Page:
With high market demand and sustainable travel heightened in the post COVID-19 environment, the Organisation of Eastern Caribbean States (OECS) is taking a critical look at its OECS Common Tourism Policy.
The existing OECS Common Tourism Policy dates back to 2011 and the new, updated version seeks to develop a fully comprehensive and pragmatic policy that supports competitiveness, balanced growth and sustainability, introducing new areas of opportunities specifically within the blue economy. The OECS Commission had its first stakeholder engagement with senior tourism officials on August 30, 2023.
The tourism policy update is funded by the World Bank’s US 9 million dollar “Unleashing the Blue Economy of the Caribbean’’ (UBEC) initiative with the OECS. It aims to provide guidance on sustainable tourism development, harnessing the potential of the blue economy, and climate-smart and resilience policies to foster prosperous and more equitable tourism industries. The OECS Commission, through the UBEC project, has acquired consultancy services that will use consultation, policy analysis, tourism development expertise, institutional strengthening, research in climate resilience and enterprise development in the blue economy to support the update of the OECS Common Tourism Policy.
At the first stakeholder engagement in August, it was agreed that effective stakeholder engagement is a critical component to the work to be undertaken. The consultative process is set to be robust and extensive, and it will be spearheaded by the OECS Commission. A wide cross section of tourism stakeholders will be engaged and a Tourism Policy Task Force comprising senior tourism officials and an internal technical committee with input from the economic development, regional integration and environment units of the OECS Commission, will form part of the governance and monitoring structure for the development of the policy.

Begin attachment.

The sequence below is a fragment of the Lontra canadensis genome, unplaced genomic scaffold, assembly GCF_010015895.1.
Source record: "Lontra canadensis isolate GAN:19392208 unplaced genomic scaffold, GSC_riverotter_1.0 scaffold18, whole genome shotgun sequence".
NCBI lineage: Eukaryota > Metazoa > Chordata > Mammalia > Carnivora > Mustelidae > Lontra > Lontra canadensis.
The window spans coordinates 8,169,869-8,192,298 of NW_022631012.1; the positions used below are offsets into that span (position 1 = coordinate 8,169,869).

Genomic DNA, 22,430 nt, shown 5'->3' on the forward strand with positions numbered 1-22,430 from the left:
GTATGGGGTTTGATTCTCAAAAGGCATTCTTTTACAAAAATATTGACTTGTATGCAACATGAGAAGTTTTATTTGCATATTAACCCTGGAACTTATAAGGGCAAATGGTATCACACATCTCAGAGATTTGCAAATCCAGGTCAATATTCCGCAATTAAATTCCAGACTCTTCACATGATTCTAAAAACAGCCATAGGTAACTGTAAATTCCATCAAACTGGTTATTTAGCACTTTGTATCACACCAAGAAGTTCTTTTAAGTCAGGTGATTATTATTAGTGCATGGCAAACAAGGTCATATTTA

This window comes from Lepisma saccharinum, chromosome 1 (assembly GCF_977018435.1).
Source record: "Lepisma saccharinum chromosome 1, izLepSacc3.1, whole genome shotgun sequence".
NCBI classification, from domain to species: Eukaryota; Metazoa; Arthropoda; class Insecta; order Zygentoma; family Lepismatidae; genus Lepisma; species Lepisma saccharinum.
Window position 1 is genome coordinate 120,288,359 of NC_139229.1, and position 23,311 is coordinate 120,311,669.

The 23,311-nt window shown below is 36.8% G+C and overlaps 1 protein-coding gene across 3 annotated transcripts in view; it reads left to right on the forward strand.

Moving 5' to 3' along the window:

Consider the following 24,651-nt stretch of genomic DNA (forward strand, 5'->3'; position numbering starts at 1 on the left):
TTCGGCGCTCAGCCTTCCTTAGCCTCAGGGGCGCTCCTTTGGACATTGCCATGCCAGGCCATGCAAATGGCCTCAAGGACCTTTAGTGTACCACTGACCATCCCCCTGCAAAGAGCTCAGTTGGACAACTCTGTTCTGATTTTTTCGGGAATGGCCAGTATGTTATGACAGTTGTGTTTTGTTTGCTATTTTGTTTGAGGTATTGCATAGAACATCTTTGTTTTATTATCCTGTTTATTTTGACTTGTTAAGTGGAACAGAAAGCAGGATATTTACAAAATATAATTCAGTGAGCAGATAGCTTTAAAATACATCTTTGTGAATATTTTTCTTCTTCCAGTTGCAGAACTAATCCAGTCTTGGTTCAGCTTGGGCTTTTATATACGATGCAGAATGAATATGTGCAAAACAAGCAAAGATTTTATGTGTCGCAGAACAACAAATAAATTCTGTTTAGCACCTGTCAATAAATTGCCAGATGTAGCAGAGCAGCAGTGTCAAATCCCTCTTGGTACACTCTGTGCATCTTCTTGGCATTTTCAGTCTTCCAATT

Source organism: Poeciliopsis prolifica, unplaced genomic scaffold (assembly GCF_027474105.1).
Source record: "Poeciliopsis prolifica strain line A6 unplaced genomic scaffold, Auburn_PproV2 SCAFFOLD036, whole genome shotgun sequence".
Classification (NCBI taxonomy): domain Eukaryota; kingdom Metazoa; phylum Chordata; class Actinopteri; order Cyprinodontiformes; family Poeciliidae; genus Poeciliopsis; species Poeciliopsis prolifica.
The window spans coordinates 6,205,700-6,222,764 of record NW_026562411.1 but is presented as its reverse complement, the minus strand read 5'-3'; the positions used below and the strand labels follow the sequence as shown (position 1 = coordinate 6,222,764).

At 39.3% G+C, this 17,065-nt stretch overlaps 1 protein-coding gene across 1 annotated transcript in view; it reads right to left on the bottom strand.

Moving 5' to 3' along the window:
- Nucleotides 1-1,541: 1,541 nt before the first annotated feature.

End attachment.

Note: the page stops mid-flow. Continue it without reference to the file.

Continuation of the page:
OECS Director General, Dr. Didacus Jules commented on the policy update, “With high dependencies on tourism for economic growth, we need to ensure that we have a tourism policy in place which emphasises balanced growth and development, greater community participation and increased benefits to local communities as mandated by the Revised Treaty of Basseterre.
“We will ensure that we have stakeholder input from across the tourism value chain. The OECS Commission will be on-site in our Member States to collaborate and communicate with tourism beneficiaries. We anticipate that the final Tourism Policy will guide the OECS Commission’s tourism work for the benefit of our Member States.”
The OECS Common Tourism Policy is one of several initiatives being conducted under the UBEC project to support regional tourism. Other activities scheduled to be implemented in 2024 include the development of standards for beaches, marinas and boat operators as well as the implementation of joint tourism marketing around blue tourism.
“Unleashing the Blue Economy of the Caribbean” at a Glance
The OECS Commission launched the regional component of the UBEC project on November 9, 2022. The project was designed to be implemented as a Series of Projects (SOP) over a 15-year period. The SOP is segmented into three phases with each lasting five years. The Commission’s involvement with the UBEC project falls within phase one of the SOP which is to be implemented between fiscal years 2022 and 2028. This phase will be implemented in the Member States of Grenada, Saint Lucia, and Saint Vincent and the Grenadines. The phase focuses on three interrelated blue economy sectors: tourism, fisheries and waste management. Its aim is to support interventions at the national and regional levels to exploit economies of scale and ensure a harmonised approach.